Mishcon is now considerably larger than it was, with over 200 partners as opposed to the seven there were when I joined. That said, it’s still recognisable as the same firm. We’re always on the drawing board, always creative, always willing to try new things, always energising. My role has evolved too – while I still do client work and continue to operate at the cutting edge of the law, I now focus also on mentoring others and creating business relationships throughout the private client sector, helping individuals and families access the right support for their different life-stages.

I hope that my legacy will be to help others in my area of law build their careers, be responsible lawyers, and manage a sustainable and long-lasting practice. That said, I’m continually learning too – the world changes and we have to adapt to that. Artificial intelligence, new procedures and new ways of working are changing legal practice in ways we could have hardly imagined even 10 years ago. But I find grasping (and hopefully mastering) new skills energising – it keeps me young.

My work has given me a great deal of insight into what people need to rebuild themselves, and looking forward, I want to share my experience, knowledge and wisdom with those who might benefit most from it. I intend to do more writing, more speaking and more mentoring, as well as creating a holistic wrap-around service to enable women, in particular, to extract themselves in a positive way from the devastation that divorce can bring.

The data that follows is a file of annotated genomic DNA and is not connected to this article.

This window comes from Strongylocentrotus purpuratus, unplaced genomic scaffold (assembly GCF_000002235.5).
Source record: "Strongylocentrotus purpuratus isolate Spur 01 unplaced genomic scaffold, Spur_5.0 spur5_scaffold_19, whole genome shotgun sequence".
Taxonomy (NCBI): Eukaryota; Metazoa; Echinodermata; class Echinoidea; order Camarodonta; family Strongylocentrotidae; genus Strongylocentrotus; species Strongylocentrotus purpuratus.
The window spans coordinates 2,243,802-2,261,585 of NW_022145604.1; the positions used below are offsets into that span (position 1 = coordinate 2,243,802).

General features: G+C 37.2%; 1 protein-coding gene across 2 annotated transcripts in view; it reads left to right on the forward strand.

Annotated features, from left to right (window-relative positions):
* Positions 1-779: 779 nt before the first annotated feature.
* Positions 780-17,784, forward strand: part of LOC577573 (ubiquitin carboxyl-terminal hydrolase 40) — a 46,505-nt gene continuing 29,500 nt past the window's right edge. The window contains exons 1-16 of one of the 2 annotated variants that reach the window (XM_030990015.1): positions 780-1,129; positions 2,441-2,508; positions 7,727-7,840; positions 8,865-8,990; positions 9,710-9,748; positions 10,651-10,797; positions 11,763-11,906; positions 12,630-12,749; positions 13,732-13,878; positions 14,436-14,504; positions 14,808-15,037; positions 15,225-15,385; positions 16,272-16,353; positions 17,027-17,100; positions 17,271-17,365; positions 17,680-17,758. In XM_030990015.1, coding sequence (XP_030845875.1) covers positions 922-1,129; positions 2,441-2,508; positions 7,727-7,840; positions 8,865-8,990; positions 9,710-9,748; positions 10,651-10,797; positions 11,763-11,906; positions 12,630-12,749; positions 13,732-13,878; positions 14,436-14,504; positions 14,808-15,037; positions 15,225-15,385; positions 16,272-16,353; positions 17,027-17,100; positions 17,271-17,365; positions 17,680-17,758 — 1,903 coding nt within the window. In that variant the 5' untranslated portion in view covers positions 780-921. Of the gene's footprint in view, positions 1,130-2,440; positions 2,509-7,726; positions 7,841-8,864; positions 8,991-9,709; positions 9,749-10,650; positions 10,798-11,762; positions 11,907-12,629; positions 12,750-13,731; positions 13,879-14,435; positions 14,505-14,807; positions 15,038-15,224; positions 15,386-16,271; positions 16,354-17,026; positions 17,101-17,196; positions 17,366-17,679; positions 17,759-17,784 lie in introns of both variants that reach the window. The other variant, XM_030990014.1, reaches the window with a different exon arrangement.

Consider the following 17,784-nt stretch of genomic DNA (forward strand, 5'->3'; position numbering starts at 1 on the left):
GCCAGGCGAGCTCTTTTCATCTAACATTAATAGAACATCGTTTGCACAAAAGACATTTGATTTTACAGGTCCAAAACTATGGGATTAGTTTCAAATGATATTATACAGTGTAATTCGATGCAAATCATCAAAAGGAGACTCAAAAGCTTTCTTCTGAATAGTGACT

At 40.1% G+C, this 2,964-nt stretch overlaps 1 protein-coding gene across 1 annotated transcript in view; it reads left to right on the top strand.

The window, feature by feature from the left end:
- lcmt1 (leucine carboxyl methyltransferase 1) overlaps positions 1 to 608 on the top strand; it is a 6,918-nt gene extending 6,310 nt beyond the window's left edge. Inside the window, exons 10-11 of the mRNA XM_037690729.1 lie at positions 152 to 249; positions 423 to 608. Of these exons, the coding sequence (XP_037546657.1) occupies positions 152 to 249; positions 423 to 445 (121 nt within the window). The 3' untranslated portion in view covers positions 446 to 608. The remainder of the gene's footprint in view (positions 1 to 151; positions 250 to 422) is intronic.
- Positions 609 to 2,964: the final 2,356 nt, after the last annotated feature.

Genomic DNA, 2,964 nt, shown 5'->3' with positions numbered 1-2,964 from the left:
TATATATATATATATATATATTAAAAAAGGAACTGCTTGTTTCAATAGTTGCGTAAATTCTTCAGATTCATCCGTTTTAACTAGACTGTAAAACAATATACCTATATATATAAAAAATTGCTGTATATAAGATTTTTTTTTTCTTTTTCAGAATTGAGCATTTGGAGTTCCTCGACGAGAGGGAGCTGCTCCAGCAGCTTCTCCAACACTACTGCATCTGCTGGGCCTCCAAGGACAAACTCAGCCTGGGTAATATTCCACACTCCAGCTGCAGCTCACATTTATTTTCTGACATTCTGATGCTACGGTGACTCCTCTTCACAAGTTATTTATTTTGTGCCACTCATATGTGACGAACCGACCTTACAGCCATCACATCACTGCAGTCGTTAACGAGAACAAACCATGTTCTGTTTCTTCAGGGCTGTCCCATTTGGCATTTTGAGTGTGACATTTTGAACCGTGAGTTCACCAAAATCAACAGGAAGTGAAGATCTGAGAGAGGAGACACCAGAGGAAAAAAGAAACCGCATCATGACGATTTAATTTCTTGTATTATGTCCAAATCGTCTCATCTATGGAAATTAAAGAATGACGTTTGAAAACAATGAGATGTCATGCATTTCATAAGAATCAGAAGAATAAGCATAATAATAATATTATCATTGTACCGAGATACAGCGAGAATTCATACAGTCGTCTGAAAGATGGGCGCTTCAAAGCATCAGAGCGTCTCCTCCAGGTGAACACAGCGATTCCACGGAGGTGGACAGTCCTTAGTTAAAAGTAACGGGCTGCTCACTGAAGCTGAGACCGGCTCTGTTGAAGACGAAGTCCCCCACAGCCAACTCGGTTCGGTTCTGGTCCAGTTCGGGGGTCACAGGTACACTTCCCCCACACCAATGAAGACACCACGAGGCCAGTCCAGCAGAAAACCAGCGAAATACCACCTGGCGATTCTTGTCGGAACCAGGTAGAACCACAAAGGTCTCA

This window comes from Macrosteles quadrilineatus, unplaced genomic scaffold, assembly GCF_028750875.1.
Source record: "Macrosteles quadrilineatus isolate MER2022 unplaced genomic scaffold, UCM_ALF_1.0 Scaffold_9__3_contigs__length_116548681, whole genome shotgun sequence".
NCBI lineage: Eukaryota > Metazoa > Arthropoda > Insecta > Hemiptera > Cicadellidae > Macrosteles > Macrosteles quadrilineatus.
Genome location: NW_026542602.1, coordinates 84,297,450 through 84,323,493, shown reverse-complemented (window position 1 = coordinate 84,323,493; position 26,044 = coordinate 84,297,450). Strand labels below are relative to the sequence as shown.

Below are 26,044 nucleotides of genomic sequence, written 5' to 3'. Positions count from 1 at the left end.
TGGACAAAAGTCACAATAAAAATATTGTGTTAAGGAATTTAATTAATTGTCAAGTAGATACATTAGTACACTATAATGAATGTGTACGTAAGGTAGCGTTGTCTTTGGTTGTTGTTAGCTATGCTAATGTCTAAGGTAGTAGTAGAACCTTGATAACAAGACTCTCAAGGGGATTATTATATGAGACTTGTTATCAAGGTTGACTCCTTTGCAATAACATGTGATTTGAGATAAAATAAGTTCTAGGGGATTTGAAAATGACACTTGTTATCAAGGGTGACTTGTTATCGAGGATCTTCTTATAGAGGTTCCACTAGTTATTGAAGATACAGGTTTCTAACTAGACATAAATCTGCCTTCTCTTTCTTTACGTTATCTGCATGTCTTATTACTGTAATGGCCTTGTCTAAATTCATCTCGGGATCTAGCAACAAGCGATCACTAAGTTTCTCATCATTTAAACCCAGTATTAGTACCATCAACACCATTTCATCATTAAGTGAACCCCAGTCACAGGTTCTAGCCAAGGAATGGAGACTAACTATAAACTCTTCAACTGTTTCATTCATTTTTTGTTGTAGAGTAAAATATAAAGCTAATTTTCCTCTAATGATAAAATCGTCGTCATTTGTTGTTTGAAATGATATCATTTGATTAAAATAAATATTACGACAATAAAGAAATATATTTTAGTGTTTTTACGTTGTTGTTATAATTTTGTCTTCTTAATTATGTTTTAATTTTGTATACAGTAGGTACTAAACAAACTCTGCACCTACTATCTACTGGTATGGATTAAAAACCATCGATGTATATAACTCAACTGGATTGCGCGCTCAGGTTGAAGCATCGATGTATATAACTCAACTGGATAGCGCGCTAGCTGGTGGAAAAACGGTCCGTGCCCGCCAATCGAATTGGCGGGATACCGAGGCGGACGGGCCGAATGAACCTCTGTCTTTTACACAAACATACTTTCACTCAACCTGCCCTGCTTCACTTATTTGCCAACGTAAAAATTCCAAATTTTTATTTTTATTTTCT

I’m delighted to be chairing a panel event with Circle Square on Thursday 25th April, called ‘Just do it! Women Inspiring Change’, where I’ll be speaking with some inspirational women who have gone through significant changes and come through them stronger and wiser than ever.

Circle Square Member Q&A

What 3 words best describe you? Driven, passionate, creative.

If you could offer your younger self one piece of advice, what would that be? Never be backward in coming forward. Back yourself: you’re more capable than you know.

What do you consider to be your greatest achievement? My two delightful sons.

Which person (dead or alive) would you most like to invite to dinner? Iris Apfel.

How has age strengthened your advantage? I’ve learned to take a different approach to negotiation, and to tell a client to take a deep breath, to hold on, that this may not be the moment. I know when it’s commercially right for a client to settle a case. There’s a sense of timing that comes with experience.

What inspired you to join Circle Square? Circle Square has curated a group of people with an enormous range of talent, energy and enthusiasm, I’m keen to be part of this community and make the most of the opportunities that it brings.